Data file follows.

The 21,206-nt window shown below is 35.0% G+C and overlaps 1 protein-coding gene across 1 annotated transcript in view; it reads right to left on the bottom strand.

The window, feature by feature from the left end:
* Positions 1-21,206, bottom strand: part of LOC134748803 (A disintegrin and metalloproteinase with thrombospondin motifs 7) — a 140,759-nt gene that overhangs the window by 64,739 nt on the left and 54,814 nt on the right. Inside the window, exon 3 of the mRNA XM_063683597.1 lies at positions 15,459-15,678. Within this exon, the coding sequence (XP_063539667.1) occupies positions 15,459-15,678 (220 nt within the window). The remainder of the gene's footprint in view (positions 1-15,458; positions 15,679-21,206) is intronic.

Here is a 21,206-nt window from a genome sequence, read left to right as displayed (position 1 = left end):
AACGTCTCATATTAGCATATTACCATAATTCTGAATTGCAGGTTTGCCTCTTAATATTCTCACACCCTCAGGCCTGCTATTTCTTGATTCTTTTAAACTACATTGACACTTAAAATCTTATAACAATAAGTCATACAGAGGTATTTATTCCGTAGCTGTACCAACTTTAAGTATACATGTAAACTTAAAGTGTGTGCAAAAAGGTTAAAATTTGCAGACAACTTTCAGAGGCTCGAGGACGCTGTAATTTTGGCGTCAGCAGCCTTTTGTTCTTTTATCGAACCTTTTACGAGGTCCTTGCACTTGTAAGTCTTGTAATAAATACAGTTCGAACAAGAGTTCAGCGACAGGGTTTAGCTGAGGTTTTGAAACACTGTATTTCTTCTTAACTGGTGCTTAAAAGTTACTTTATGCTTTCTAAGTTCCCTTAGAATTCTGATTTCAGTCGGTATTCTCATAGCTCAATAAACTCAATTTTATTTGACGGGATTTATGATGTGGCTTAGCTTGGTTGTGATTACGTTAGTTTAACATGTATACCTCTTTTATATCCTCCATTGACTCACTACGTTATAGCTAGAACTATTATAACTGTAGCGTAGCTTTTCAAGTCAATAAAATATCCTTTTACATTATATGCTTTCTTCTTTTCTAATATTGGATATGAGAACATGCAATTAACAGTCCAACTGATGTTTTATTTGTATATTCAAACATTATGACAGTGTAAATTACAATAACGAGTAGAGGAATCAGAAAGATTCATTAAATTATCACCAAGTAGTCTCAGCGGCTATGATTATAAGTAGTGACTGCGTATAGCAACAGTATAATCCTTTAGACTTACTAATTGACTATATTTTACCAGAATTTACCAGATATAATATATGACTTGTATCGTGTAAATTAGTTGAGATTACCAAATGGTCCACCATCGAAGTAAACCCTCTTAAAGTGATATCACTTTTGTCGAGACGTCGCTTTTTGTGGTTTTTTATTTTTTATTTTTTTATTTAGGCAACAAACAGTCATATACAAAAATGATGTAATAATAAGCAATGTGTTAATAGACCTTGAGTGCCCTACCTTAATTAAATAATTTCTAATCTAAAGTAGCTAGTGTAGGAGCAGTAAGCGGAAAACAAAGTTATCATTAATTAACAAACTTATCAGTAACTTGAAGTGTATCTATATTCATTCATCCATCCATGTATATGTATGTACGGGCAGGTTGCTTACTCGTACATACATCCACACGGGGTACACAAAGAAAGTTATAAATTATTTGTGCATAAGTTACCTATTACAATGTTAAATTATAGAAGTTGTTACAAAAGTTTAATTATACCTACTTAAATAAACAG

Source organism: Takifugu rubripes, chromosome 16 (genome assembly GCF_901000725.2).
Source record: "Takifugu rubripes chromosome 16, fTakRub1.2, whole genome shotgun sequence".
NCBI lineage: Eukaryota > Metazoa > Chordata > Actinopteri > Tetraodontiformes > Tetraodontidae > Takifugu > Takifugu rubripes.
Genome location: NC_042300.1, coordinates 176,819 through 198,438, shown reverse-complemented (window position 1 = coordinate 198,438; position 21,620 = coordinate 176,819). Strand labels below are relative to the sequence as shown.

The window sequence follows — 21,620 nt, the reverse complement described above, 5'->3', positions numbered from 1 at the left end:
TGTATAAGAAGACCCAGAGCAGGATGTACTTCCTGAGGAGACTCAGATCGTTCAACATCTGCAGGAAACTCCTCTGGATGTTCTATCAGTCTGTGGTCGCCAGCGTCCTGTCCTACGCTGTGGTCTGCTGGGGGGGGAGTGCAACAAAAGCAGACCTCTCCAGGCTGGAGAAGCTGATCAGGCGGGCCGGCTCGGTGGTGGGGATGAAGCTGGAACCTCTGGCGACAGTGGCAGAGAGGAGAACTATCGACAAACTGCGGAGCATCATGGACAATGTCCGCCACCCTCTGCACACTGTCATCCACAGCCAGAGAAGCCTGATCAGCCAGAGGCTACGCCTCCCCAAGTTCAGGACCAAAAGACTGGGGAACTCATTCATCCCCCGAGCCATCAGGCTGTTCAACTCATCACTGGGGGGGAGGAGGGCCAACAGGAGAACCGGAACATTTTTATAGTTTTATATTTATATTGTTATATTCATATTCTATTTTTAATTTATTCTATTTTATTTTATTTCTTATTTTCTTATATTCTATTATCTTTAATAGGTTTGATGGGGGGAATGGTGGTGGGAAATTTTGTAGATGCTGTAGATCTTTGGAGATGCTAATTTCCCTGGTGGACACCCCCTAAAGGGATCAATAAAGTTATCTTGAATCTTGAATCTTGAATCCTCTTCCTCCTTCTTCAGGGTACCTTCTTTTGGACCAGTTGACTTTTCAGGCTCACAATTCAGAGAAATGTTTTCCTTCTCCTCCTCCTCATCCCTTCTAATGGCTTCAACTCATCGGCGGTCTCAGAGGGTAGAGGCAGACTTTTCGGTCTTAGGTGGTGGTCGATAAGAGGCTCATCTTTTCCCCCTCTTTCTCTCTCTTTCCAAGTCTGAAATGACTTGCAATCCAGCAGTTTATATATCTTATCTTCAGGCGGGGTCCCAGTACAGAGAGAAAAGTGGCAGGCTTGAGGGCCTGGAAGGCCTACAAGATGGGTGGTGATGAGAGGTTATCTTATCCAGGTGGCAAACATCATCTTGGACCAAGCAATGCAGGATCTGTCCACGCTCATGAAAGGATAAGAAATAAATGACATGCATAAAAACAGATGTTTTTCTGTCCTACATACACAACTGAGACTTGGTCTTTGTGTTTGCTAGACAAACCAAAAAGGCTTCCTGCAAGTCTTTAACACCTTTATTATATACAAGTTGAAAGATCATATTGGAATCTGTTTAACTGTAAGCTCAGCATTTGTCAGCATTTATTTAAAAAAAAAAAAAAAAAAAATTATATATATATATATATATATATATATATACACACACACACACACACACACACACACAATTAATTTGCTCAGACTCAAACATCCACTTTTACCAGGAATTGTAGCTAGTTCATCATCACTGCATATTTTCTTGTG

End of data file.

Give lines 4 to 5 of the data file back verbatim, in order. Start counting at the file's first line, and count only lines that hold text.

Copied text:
Here is a 21,206-nt window from a genome sequence, read left to right as displayed (position 1 = left end):
AACGTCTCATATTAGCATATTACCATAATTCTGAATTGCAGGTTTGCCTCTTAATATTCTCACACCCTCAGGCCTGCTATTTCTTGATTCTTTTAAACTACATTGACACTTAAAATCTTATAACAATAAGTCATACAGAGGTATTTATTCCGTAGCTGTACCAACTTTAAGTATACATGTAAACTTAAAGTGTGTGCAAAAAGGTTAAAATTTGCAGACAACTTTCAGAGGCTCGAGGACGCTGTAATTTTGGCGTCAGCAGCCTTTTGTTCTTTTATCGAACCTTTTACGAGGTCCTTGCACTTGTAAGTCTTGTAATAAATACAGTTCGAACAAGAGTTCAGCGACAGGGTTTAGCTGAGGTTTTGAAACACTGTATTTCTTCTTAACTGGTGCTTAAAAGTTACTTTATGCTTTCTAAGTTCCCTTAGAATTCTGATTTCAGTCGGTATTCTCATAGCTCAATAAACTCAATTTTATTTGACGGGATTTATGATGTGGCTTAGCTTGGTTGTGATTACGTTAGTTTAACATGTATACCTCTTTTATATCCTCCATTGACTCACTACGTTATAGCTAGAACTATTATAACTGTAGCGTAGCTTTTCAAGTCAATAAAATATCCTTTTACATTATATGCTTTCTTCTTTTCTAATATTGGATATGAGAACATGCAATTAACAGTCCAACTGATGTTTTATTTGTATATTCAAACATTATGACAGTGTAAATTACAATAACGAGTAGAGGAATCAGAAAGATTCATTAAATTATCACCAAGTAGTCTCAGCGGCTATGATTATAAGTAGTGACTGCGTATAGCAACAGTATAATCCTTTAGACTTACTAATTGACTATATTTTACCAGAATTTACCAGATATAATATATGACTTGTATCGTGTAAATTAGTTGAGATTACCAAATGGTCCACCATCGAAGTAAACCCTCTTAAAGTGATATCACTTTTGTCGAGACGTCGCTTTTTGTGGTTTTTTATTTTTTATTTTTTTATTTAGGCAACAAACAGTCATATACAAAAATGATGTAATAATAAGCAATGTGTTAATAGACCTTGAGTGCCCTACCTTAATTAAATAATTTCTAATCTAAAGTAGCTAGTGTAGGAGCAGTAAGCGGAAAACAAAGTTATCATTAATTAACAAACTTATCAGTAACTTGAAGTGTATCTATATTCATTCATCCATCCATGTATATGTATGTACGGGCAGGTTGCTTACTCGTACATACATCCACACGGGGTACACAAAGAAAGTTATAAATTATTTGTGCATAAGTTACCTATTACAATGTTAAATTATAGAAGTTGTTACAAAAGTTTAATTATACCTACTTAAATAAACAG